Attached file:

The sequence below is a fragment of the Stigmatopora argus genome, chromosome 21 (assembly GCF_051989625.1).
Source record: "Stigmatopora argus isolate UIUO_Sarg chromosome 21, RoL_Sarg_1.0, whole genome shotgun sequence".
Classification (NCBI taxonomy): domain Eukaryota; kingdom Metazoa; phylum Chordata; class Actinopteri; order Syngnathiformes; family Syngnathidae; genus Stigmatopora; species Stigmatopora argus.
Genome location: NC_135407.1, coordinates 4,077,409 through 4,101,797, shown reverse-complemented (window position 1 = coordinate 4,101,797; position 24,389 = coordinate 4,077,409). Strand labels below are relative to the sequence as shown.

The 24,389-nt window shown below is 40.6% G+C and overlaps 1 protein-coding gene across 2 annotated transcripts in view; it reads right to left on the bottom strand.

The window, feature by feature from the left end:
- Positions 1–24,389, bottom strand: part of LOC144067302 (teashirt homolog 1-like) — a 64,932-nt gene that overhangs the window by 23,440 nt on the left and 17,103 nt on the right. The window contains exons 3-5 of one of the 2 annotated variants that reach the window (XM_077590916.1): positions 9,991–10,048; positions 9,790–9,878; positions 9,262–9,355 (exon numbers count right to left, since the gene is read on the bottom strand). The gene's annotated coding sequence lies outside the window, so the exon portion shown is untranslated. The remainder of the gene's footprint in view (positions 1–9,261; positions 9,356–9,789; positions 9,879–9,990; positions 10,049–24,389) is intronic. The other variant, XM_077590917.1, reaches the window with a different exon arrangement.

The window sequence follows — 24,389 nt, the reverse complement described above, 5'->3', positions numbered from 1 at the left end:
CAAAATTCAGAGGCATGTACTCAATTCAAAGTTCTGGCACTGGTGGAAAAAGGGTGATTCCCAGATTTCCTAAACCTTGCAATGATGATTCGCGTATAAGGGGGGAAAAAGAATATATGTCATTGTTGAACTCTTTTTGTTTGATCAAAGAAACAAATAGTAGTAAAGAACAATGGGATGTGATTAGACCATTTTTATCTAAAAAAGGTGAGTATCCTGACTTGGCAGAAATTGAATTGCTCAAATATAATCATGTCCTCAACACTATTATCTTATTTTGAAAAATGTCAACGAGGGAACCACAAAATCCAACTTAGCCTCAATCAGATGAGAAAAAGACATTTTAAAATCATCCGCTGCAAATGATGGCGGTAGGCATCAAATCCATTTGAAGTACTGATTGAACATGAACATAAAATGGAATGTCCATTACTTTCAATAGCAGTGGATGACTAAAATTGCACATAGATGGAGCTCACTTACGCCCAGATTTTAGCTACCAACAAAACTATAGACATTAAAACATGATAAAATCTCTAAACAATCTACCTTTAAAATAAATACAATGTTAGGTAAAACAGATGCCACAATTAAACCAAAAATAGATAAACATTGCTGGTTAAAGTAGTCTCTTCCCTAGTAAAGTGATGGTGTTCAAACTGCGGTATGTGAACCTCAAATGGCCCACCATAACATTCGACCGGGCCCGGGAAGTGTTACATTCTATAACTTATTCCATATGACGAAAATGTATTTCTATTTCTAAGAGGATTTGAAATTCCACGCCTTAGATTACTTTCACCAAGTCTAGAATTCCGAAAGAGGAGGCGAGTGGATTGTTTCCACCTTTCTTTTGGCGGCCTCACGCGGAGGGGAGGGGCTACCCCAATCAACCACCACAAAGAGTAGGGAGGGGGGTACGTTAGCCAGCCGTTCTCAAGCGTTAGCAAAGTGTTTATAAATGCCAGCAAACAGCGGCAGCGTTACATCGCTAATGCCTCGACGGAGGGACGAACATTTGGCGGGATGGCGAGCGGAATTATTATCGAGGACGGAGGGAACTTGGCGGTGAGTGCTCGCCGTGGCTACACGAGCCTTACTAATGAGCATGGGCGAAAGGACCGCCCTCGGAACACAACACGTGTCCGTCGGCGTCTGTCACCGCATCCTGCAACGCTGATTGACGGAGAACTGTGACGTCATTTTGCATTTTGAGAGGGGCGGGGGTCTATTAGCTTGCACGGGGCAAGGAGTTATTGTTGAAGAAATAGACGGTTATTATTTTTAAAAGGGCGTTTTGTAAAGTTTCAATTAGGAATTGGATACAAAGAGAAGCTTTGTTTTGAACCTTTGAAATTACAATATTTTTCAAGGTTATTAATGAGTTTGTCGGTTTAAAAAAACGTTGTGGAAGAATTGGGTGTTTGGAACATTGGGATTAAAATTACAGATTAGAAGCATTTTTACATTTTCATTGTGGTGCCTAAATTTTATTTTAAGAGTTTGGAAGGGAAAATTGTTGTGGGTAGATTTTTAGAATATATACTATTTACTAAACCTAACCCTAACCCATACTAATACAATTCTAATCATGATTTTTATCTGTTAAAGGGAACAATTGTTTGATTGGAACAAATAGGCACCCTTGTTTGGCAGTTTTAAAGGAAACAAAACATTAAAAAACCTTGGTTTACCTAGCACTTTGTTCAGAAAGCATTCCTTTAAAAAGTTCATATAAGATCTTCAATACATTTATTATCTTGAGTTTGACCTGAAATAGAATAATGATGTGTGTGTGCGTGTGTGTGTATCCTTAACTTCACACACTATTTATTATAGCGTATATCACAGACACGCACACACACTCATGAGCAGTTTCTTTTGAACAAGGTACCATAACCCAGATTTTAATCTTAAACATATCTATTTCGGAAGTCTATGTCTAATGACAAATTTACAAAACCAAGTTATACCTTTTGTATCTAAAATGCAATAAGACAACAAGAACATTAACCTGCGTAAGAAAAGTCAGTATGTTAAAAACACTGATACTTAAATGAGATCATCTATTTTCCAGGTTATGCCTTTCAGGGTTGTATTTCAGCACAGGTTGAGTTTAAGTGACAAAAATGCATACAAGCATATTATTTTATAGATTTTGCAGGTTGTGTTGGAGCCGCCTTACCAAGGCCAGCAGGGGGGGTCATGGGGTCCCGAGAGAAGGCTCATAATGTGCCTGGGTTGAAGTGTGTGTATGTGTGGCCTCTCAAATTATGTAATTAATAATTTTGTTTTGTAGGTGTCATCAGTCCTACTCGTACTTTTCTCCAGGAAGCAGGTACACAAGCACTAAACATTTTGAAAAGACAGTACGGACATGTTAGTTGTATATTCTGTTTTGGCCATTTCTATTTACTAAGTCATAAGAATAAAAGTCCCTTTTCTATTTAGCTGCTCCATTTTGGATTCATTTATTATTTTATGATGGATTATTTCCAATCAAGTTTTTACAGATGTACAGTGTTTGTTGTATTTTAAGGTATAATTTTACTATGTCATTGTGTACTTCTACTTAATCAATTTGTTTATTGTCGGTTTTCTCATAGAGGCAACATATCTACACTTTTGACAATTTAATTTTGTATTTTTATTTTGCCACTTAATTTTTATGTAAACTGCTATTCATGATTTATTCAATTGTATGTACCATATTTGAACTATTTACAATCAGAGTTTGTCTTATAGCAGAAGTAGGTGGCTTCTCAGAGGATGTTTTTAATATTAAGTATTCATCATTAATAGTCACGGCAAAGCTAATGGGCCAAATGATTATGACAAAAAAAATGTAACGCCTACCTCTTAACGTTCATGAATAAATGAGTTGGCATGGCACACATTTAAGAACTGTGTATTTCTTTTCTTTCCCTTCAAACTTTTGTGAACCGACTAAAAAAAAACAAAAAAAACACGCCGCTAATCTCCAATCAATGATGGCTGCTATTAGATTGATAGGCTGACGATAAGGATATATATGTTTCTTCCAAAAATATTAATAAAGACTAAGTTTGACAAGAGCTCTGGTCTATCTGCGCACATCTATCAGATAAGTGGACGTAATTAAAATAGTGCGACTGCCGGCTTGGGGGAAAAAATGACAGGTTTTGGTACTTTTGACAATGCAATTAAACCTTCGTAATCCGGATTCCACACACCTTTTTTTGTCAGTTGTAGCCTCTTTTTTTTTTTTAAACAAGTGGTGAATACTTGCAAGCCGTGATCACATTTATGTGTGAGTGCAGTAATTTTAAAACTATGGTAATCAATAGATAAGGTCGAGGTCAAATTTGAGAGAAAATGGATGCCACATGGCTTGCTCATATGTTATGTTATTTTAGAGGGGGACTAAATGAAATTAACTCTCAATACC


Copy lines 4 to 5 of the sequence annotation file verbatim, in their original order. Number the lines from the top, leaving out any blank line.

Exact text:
Genome location: NC_135407.1, coordinates 4,077,409 through 4,101,797, shown reverse-complemented (window position 1 = coordinate 4,101,797; position 24,389 = coordinate 4,077,409). Strand labels below are relative to the sequence as shown.

The 24,389-nt window shown below is 40.6% G+C and overlaps 1 protein-coding gene across 2 annotated transcripts in view; it reads right to left on the bottom strand.